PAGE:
A few years ago, when my husband and I had just started falling in love with the idea of homesteading, he brought up the idea of beekeeping. It was something he’d always been interested in, and he wanted to try it out himself.
I was leery; at the time, I had a disdain for any insects that seemed to be designed especially for inflicting pain, and we didn’t know how to keep bees.
Setting up a home for them in our yard seemed unwise at best. But my husband wanted bees, and he doesn’t ask for much, so I didn’t fight him on it. I bought him a hive for Christmas, placed an order for the bees, and within the next few months he became a beekeeper. This is where I stress that he became a beekeeper. I enjoy watching the bees from afar and reading about them, but I don’t do the keeping. I’ve donned a veil exactly once, and that was only to take pictures … with my zoom lens.
We’ve had several hives since that first one, including the two we started just this spring, and we’ve learned tons since then. I, for one, thought that beekeeping would be a fairly simple endeavor. Bees survive in nature without any human intervention, so shouldn’t they be able to survive in a specially designed hive mostly on their own? From research I’ve done and conversations I’ve had with beekeepers, it’s evident that beekeeping, while never as simple as I’d first considered it to be, has gotten harder in the past ten or twenty years. We’ve talked about the decline of pollinators, and honeybees kept in hives are no exception. Taking on hives is a big responsibility, and not a decision to be made on a whim.
There are several things to consider before you decide to take on the responsibilities of beekeeping.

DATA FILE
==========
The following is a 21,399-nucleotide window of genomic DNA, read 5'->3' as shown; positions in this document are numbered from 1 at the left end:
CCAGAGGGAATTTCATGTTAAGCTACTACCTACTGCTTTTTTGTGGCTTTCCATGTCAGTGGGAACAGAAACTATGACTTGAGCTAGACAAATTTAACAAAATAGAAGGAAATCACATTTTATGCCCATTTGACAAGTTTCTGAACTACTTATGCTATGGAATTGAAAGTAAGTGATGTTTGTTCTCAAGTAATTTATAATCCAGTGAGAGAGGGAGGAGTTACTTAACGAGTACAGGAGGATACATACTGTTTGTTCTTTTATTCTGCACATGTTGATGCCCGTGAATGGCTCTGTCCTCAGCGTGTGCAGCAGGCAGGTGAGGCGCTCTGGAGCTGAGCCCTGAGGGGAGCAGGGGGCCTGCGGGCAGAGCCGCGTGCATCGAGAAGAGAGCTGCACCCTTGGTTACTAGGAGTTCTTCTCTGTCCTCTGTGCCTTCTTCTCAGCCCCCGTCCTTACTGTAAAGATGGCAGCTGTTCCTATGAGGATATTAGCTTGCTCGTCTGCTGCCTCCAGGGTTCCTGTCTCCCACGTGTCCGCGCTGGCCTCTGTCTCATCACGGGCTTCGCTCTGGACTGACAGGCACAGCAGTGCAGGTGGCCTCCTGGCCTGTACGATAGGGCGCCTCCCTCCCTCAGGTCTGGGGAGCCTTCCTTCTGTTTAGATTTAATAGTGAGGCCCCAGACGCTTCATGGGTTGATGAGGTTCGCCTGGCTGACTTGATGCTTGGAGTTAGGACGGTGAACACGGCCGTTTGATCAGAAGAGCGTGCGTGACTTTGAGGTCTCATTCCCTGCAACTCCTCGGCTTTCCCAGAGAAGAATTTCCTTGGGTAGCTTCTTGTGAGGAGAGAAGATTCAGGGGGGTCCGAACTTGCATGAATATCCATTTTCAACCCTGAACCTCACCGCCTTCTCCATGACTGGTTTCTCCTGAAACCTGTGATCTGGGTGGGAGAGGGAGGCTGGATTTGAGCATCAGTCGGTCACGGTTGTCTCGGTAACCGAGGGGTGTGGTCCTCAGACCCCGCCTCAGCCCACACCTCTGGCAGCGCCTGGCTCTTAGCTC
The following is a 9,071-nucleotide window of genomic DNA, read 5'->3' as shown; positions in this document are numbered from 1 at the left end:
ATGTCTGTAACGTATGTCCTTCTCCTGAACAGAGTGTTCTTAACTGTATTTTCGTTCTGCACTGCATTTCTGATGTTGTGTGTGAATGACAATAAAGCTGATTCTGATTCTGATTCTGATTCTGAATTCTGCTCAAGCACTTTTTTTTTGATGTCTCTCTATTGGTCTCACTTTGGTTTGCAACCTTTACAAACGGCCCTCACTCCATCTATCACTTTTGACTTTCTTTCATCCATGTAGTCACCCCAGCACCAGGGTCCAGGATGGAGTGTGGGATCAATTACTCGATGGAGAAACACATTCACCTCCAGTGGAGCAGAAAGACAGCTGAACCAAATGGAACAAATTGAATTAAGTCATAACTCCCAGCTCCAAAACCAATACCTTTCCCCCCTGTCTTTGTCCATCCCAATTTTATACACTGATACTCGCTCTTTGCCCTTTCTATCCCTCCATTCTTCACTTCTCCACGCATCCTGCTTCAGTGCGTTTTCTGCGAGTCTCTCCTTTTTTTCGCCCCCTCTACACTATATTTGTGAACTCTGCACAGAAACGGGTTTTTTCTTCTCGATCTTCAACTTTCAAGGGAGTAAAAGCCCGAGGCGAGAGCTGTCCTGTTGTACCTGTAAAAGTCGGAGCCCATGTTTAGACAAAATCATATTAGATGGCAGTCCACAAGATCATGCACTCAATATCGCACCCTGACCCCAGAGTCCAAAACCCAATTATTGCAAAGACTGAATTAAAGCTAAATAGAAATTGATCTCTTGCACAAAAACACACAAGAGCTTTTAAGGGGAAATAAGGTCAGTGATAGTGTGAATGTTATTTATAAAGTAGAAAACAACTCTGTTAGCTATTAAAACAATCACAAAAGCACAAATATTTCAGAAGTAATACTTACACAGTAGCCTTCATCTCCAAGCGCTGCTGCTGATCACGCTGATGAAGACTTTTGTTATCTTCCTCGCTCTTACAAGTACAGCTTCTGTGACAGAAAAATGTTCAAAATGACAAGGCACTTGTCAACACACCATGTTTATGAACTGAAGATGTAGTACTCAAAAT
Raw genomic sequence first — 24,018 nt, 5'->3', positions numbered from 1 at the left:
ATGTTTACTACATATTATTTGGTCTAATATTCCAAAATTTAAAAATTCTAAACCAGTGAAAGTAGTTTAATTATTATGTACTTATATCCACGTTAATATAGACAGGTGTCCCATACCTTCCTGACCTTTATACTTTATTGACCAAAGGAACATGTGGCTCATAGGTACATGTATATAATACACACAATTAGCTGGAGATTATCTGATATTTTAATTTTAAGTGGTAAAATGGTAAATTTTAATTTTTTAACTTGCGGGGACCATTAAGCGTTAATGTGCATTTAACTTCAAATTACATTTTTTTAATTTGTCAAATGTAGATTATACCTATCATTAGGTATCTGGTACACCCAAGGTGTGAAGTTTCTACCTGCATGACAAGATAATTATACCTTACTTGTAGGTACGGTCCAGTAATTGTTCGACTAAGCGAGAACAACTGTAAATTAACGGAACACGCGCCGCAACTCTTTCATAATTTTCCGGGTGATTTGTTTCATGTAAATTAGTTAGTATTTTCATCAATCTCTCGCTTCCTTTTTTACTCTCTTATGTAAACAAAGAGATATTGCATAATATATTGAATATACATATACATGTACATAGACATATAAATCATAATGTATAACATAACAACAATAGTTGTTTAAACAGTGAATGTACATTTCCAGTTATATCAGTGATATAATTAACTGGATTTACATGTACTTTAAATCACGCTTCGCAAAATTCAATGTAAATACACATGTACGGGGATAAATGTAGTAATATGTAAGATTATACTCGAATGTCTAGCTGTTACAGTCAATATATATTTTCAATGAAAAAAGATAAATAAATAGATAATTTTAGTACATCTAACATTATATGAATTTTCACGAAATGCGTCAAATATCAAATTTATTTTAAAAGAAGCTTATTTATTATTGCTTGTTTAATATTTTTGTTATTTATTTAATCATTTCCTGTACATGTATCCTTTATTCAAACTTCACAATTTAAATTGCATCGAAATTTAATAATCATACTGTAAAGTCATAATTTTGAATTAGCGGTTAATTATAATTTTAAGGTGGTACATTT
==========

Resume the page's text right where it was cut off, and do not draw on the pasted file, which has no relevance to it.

Do you live in the country, with a lot of land and not many neighbors? That’s awesome. Finding a spot for your beehive is going to be much easier for you than for your urban counterparts. Here’s what you need to look for:
- A sunny location, especially a place with abundant morning sun
Bees thrive in sunlight, as it keeps their hives warm and dry. Ideally, the entrance will face south, but that isn’t always possible. Try to find a location that isn’t too windy, too.
- Proximity to a water source
Bees require a steady water source to help keep them alive and turn their pollen stores into honey. They’re best placed within ¼ mile of either a stream, pond, or other water source.
- Proximity to pollen sources
Bees find pollen in all sorts of places – poplar trees, flower gardens, clover fields, etc. If you’re in a rural area, your bees will almost certainly be able to find the pollen they need.
I’m not saying that you can’t have a beehive if you live in the suburbs or the city. Many people keep bees in urban areas, but you will have more challenges. Zoning ordinances and homeowners’ associations often place restrictions on beehives, so you’ll have to check to make sure that you can legally have one on your property. Finding water and food sources can be more challenging in the city too, but even something as simple as a child-sized swimming pool can keep your bees properly hydrated. This article from Modern Farmer goes more in depth on the topic of urban beekeeping, as does this article from the Mid-Atlantic Apiary Research and Extension Consortium.
Cost of beekeeping
Keeping bees will cost you in two ways – time and money. When you first set up your hive(s), you’ll be checking on your bees every few days. This means suiting up, starting up your smoker (sometimes), and spending significant amounts of time inspecting your hive. After your hive is established and doing well, you’ll still need to check them every week. In a way, the bees will become your pets. Expect them to take up your time accordingly.